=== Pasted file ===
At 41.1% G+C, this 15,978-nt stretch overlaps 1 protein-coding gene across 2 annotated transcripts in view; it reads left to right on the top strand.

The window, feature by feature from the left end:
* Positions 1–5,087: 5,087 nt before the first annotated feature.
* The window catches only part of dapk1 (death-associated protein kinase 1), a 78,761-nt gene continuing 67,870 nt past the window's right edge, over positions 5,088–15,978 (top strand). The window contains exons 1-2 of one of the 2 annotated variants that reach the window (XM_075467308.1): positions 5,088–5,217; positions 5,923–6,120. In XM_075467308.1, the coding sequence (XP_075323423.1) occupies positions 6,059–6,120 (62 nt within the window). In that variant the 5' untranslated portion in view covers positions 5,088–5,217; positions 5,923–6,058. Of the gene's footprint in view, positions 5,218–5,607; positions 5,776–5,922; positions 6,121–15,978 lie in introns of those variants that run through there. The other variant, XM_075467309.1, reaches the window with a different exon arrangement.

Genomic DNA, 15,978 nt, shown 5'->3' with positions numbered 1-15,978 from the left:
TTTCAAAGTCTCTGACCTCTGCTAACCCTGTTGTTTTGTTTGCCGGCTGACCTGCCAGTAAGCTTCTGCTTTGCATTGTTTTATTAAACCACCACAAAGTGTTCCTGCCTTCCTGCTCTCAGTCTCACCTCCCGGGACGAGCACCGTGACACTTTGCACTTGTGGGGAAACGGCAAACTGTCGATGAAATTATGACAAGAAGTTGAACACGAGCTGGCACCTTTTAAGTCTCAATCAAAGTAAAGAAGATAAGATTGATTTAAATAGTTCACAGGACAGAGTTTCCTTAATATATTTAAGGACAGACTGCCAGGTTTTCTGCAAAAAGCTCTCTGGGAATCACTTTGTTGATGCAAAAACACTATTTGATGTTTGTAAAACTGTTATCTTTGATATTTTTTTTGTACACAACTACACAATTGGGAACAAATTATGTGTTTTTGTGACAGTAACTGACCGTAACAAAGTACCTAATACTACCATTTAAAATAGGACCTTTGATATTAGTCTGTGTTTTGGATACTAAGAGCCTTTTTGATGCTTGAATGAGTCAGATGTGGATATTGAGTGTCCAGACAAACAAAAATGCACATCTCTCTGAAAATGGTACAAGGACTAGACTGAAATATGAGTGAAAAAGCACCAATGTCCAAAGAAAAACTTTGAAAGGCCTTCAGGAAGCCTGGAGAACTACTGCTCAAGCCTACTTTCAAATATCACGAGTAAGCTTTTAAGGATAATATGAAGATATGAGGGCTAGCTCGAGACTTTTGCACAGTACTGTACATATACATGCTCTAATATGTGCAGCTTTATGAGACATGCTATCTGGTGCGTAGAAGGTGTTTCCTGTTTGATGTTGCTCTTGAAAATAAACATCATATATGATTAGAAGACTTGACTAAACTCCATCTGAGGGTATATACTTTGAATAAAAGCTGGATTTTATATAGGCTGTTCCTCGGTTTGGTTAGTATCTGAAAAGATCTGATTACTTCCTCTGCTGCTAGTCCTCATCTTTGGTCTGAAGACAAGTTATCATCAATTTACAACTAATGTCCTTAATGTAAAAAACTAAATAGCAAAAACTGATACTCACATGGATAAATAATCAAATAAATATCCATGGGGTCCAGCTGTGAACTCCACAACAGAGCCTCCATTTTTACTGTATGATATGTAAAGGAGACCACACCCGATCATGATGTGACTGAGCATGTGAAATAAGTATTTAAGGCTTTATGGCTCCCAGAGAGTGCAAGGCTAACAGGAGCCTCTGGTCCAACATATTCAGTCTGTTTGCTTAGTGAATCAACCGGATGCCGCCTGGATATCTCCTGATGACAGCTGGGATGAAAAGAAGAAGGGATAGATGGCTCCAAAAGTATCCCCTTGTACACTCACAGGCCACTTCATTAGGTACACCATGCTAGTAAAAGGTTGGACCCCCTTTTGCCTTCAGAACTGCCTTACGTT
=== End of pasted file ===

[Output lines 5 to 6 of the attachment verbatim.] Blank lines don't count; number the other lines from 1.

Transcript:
Genomic DNA, 15,978 nt, shown 5'->3' with positions numbered 1-15,978 from the left:
TTTCAAAGTCTCTGACCTCTGCTAACCCTGTTGTTTTGTTTGCCGGCTGACCTGCCAGTAAGCTTCTGCTTTGCATTGTTTTATTAAACCACCACAAAGTGTTCCTGCCTTCCTGCTCTCAGTCTCACCTCCCGGGACGAGCACCGTGACACTTTGCACTTGTGGGGAAACGGCAAACTGTCGATGAAATTATGACAAGAAGTTGAACACGAGCTGGCACCTTTTAAGTCTCAATCAAAGTAAAGAAGATAAGATTGATTTAAATAGTTCACAGGACAGAGTTTCCTTAATATATTTAAGGACAGACTGCCAGGTTTTCTGCAAAAAGCTCTCTGGGAATCACTTTGTTGATGCAAAAACACTATTTGATGTTTGTAAAACTGTTATCTTTGATATTTTTTTTGTACACAACTACACAATTGGGAACAAATTATGTGTTTTTGTGACAGTAACTGACCGTAACAAAGTACCTAATACTACCATTTAAAATAGGACCTTTGATATTAGTCTGTGTTTTGGATACTAAGAGCCTTTTTGATGCTTGAATGAGTCAGATGTGGATATTGAGTGTCCAGACAAACAAAAATGCACATCTCTCTGAAAATGGTACAAGGACTAGACTGAAATATGAGTGAAAAAGCACCAATGTCCAAAGAAAAACTTTGAAAGGCCTTCAGGAAGCCTGGAGAACTACTGCTCAAGCCTACTTTCAAATATCACGAGTAAGCTTTTAAGGATAATATGAAGATATGAGGGCTAGCTCGAGACTTTTGCACAGTACTGTACATATACATGCTCTAATATGTGCAGCTTTATGAGACATGCTATCTGGTGCGTAGAAGGTGTTTCCTGTTTGATGTTGCTCTTGAAAATAAACATCATATATGATTAGAAGACTTGACTAAACTCCATCTGAGGGTATATACTTTGAATAAAAGCTGGATTTTATATAGGCTGTTCCTCGGTTTGGTTAGTATCTGAAAAGATCTGATTACTTCCTCTGCTGCTAGTCCTCATCTTTGGTCTGAAGACAAGTTATCATCAATTTACAACTAATGTCCTTAATGTAAAAAACTAAATAGCAAAAACTGATACTCACATGGATAAATAATCAAATAAATATCCATGGGGTCCAGCTGTGAACTCCACAACAGAGCCTCCATTTTTACTGTATGATATGTAAAGGAGACCACACCCGATCATGATGTGACTGAGCATGTGAAATAAGTATTTAAGGCTTTATGGCTCCCAGAGAGTGCAAGGCTAACAGGAGCCTCTGGTCCAACATATTCAGTCTGTTTGCTTAGTGAATCAACCGGATGCCGCCTGGATATCTCCTGATGACAGCTGGGATGAAAAGAAGAAGGGATAGATGGCTCCAAAAGTATCCCCTTGTACACTCACAGGCCACTTCATTAGGTACACCATGCTAGTAAAAGGTTGGACCCCCTTTTGCCTTCAGAACTGCCTTACGTT